Beauty, pain, joy and suffering. A kaleidoscope of emotions. Big mountains and small people. Powder and ice. Sun and snow. All of this and more will be showcased in the Hard Snow ski mountaineering film festival.
Scheduled for November 13-15 and hosted by the Limelight, Hard Snow features eclectic and diverse offerings from both amateur and professional filmmakers. With a mix of feature-length offerings the event is highlighted by an appearance of legendary climber and alpinist John Roskelley, who closes out the festival on Sunday, November 15 with a rare presentation on his first ascent of K2.
Benefitting the Aspen Alpine Club’s Nepal Relief Fund, the event will excite and inspire. “We wanted to pick a wide variety of films,” says event organizer Tom Winter, who collaborated with Mike and Steve Marolt on the project. “There are a lot of different layers to ski mountaineering, from serious climbs in the Himalaya to just going out and skiing a fun peak with your friends. The sport doesn’t have to be intimidating and you don’t need to do the most intense descents. Enjoying the mountain environment is the most important thing. If you are not having fun, you’re not doing it right.”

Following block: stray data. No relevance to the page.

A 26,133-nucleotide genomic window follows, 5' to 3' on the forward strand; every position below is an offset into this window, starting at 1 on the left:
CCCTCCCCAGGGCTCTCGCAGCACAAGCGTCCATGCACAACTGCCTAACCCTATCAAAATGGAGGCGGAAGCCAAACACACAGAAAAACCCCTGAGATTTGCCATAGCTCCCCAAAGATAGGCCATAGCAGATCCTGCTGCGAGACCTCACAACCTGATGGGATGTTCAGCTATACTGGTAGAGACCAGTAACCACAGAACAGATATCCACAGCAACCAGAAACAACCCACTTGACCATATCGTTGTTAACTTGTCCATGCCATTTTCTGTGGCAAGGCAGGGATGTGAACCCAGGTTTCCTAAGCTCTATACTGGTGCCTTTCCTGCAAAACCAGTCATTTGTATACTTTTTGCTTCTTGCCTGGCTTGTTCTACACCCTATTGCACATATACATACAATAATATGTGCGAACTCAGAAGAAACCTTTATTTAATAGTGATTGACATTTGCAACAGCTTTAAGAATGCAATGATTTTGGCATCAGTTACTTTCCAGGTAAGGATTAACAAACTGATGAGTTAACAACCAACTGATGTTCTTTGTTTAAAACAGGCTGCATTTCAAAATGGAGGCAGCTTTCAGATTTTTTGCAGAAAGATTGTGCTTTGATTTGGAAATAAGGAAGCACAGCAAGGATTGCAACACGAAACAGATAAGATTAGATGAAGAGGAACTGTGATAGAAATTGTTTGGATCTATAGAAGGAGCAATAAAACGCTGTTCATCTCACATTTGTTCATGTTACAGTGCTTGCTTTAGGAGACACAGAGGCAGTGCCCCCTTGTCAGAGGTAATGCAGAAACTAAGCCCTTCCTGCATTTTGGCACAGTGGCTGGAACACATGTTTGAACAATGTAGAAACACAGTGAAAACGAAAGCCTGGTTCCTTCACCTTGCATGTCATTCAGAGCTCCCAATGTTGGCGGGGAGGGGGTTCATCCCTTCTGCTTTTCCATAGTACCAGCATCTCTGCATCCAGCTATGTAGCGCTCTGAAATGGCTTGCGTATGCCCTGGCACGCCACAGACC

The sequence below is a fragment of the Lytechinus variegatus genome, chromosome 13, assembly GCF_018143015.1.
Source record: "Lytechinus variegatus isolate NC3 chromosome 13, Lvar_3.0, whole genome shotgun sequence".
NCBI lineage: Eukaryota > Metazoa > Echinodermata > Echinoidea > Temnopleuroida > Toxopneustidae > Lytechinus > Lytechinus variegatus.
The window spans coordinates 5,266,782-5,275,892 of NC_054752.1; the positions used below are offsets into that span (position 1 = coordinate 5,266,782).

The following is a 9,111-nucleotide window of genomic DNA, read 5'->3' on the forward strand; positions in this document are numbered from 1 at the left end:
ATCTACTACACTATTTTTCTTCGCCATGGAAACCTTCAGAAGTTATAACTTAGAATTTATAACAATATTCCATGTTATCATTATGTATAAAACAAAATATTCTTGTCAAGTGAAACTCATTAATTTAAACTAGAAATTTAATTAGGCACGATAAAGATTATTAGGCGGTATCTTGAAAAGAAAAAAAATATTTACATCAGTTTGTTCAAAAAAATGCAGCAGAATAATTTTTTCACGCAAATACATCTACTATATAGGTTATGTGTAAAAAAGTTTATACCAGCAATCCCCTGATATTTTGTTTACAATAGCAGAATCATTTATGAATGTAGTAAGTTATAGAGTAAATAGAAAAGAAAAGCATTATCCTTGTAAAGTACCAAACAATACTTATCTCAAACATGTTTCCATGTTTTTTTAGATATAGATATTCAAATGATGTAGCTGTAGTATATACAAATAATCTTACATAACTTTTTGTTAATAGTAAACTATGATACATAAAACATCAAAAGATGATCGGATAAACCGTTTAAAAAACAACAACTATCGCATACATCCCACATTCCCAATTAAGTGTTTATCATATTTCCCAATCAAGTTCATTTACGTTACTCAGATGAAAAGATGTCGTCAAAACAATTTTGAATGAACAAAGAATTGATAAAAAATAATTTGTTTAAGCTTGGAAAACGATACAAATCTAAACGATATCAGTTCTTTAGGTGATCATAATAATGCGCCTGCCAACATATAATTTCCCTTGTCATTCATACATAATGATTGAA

“We wanted to showcase the diversity of experiences in the mountains, throw a fun party to kick off the winter season and contribute to a good cause,” adds Mike Marolt of the inaugural event. “The festival isn’t expensive to attend and it has something for everyone. It’s a good way to get stoked for the season and a good cause to support.”
Highlights of the festival include Roskelley’s presentation as well as The Edge of Never (Saturday, November 14) and Tien Shan (Friday, November 13). Written and directed by William A. Kerig, produced by Peter Schweitzer, documentary film The Edge of Never is a coming of age saga featuring Glen Plake and Kye Petersen skiing the route that killed Kye’s father. The award-winning feature film Tien Shan features the remote mountains of Kyrgyzstan. In addition to these offerings, a variety of short films will round out the festival.
Tickets for each night are a mere $5 and all proceeds will benefit the Aspen Alpine Club’s Nepal Relief Fund, which assists those impacted by the April 2015 earthquake.
“Just because the earthquake and subsequent devastation isn’t in the headlines any more doesn’t mean that the need isn’t there,” says Marolt, who has climbed and skied extensively in the country. “It will take a long time for Nepal to fully recover, and that’s why an ongoing effort to help is so important.”
For more information or to support this event, please contact:
Mike Marolt • email@example.com • 970-920-1144
Tom Winter • firstname.lastname@example.org • 303-525-7767